After admitting he was running scared last year upon returning from a near career-ending knee injury, he said the shoulder injury he suffered in St. Louis was a blessing because it allowed him to focus on “getting my knee right,” according to Scott Bordow of AZCentral.com.
He’s still scared.
Early on in training camp, he took a big hit from undrafted rookie linebacker Kenny Demens during blocking drills. The collision put Williams on his backside.
He left practice shortly thereafter and hasn’t touched the field since.
Offensive Player of the Year: Larry Fitzgerald, WR
After averaging 91 receptions, 1,262 yards and nine touchdowns per season from 2005 to 2011, Fitzgerald finally succumbed to the filth at quarterback last year. He had his least-productive season since his rookie year, and though he did not show it, he had to be dejected.
But Fitz should return to dominance with Palmer throwing passes his way. The two have had somewhat of a shaky start, and they have gotten together multiple times after practice reps to talk things through and get it right.
Fitzgerald continues to learn about football after nine seasons in the league. Arians has him playing three different receiver positions, and with that has come some issues. Fitz is a bit of a perfectionist, however, and he will get it down before the season starts.
Defensive Player of the Year: Patrick Peterson, CB
He’s the best cornerback on the team. That can arguably be extended to the NFC West, the NFC and even the NFL. We know Cardinals general manager Steve Keim would place him closer to the best in the league. The following is from an interview with Robert Klemko of TheMMQB.com:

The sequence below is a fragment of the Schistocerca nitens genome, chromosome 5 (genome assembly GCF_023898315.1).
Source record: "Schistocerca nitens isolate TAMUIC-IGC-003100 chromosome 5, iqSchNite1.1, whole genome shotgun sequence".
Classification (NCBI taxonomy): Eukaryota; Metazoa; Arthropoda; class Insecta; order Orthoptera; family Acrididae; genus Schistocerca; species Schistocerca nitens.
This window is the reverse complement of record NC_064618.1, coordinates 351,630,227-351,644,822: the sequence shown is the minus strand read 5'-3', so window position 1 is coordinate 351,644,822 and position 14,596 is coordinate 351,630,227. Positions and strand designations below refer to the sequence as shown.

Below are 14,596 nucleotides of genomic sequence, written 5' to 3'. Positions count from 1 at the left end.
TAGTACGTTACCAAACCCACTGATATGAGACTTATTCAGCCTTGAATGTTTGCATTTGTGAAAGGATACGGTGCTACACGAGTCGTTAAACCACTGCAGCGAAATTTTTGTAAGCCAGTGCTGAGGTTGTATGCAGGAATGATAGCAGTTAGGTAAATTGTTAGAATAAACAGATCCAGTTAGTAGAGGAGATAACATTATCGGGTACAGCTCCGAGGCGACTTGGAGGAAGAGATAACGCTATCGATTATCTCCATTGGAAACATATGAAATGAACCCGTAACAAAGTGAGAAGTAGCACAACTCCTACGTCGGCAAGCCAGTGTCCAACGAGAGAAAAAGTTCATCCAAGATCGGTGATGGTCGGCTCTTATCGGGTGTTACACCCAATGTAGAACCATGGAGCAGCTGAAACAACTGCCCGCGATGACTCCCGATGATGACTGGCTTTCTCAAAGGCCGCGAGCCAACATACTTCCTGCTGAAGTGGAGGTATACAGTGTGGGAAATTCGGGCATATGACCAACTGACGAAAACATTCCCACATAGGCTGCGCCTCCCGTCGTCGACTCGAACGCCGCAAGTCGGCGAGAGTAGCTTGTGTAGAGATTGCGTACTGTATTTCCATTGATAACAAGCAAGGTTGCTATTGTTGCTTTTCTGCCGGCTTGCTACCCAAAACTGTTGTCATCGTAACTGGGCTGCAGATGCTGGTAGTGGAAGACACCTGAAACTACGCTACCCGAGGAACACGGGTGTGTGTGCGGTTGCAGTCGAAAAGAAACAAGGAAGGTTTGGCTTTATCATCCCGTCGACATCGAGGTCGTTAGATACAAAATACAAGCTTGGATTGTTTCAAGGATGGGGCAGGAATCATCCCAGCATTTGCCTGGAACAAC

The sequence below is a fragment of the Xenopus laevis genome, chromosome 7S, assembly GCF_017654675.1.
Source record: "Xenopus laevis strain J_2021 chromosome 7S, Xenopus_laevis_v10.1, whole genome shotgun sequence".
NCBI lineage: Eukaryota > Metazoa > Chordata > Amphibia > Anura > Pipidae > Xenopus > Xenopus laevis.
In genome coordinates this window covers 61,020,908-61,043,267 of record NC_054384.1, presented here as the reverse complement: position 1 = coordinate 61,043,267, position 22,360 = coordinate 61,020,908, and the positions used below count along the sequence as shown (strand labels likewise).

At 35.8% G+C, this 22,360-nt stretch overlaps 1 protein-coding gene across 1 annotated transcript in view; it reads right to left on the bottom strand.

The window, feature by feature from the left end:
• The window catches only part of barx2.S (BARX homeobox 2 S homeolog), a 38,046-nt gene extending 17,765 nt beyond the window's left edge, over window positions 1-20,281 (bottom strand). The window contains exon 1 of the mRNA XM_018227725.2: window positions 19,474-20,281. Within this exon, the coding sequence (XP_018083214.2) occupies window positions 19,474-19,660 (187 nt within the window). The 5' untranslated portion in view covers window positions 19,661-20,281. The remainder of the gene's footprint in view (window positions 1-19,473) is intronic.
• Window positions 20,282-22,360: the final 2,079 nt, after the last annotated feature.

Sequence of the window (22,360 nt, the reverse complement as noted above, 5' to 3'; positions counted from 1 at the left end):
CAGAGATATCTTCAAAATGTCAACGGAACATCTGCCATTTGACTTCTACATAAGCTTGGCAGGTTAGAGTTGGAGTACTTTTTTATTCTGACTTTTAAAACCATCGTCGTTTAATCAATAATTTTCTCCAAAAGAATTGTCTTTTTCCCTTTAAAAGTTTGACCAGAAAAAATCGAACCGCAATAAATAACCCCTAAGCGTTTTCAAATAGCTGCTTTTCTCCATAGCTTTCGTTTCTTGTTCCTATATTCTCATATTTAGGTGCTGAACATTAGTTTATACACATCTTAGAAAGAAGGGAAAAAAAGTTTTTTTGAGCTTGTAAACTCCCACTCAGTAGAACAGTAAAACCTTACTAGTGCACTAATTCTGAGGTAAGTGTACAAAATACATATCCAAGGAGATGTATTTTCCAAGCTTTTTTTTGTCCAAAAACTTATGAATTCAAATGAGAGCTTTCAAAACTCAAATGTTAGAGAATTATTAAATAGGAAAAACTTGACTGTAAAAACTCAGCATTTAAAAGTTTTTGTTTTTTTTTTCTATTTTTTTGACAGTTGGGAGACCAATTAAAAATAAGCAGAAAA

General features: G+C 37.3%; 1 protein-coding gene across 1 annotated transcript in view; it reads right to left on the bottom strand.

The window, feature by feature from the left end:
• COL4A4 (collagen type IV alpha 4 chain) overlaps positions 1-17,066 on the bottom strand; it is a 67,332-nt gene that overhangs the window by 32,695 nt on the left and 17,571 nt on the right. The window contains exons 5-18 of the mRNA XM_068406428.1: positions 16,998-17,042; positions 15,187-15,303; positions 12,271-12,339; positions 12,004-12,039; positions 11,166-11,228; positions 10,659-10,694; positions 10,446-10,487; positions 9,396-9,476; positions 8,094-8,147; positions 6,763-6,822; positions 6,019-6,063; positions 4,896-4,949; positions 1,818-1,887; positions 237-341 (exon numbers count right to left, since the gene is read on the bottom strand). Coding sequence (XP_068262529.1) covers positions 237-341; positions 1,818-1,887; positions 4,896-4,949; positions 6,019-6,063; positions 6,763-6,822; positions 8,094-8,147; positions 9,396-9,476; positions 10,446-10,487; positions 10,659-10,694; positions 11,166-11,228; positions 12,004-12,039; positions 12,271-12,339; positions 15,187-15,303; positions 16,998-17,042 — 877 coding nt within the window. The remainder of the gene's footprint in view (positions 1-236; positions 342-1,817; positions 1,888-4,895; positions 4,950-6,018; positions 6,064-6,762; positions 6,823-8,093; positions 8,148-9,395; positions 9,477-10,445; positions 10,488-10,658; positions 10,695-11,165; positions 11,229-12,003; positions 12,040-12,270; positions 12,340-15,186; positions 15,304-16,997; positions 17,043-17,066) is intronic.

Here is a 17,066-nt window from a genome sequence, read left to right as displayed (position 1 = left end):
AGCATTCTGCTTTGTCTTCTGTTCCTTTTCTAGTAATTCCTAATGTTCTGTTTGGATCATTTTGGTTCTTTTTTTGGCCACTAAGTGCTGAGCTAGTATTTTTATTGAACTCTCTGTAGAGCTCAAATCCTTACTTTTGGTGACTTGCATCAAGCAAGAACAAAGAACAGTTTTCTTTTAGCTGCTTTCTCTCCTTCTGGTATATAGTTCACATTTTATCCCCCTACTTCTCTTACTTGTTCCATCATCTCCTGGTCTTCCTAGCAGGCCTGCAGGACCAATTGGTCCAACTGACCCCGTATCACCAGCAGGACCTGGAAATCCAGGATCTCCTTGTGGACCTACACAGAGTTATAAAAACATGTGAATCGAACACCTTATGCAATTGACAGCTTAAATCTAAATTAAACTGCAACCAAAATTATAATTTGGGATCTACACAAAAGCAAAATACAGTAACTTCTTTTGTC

Every player that you draft, there’s a maturation process. Sometimes guys have to grow up. When Patrick [Peterson] walked through the door he was ready to play. He was already a pro, from a skill-set standpoint and from an attitude and maturity standpoint. From an ability standpoint, I’ve never seen anything like him. He’s the closest thing in the league to a Bo Jackson, a Deion Sanders. […] His value to our team is really unparalleled.
Needless to say, Keim sees a star in Peterson. And for good reason. From defense to special teams to offense, he can do anything asked of him at a moment’s notice.
With Daryl Washington suspended the first month of the season, Peterson must be the best player on the field every time he steps out there. Karlos Dansby and the other inside linebackers will do what they can, but athletically and from a football standpoint, Washington is the best player on the defense.
Peterson will have to be the leader with his play and with his voice. He is more than capable of handling that.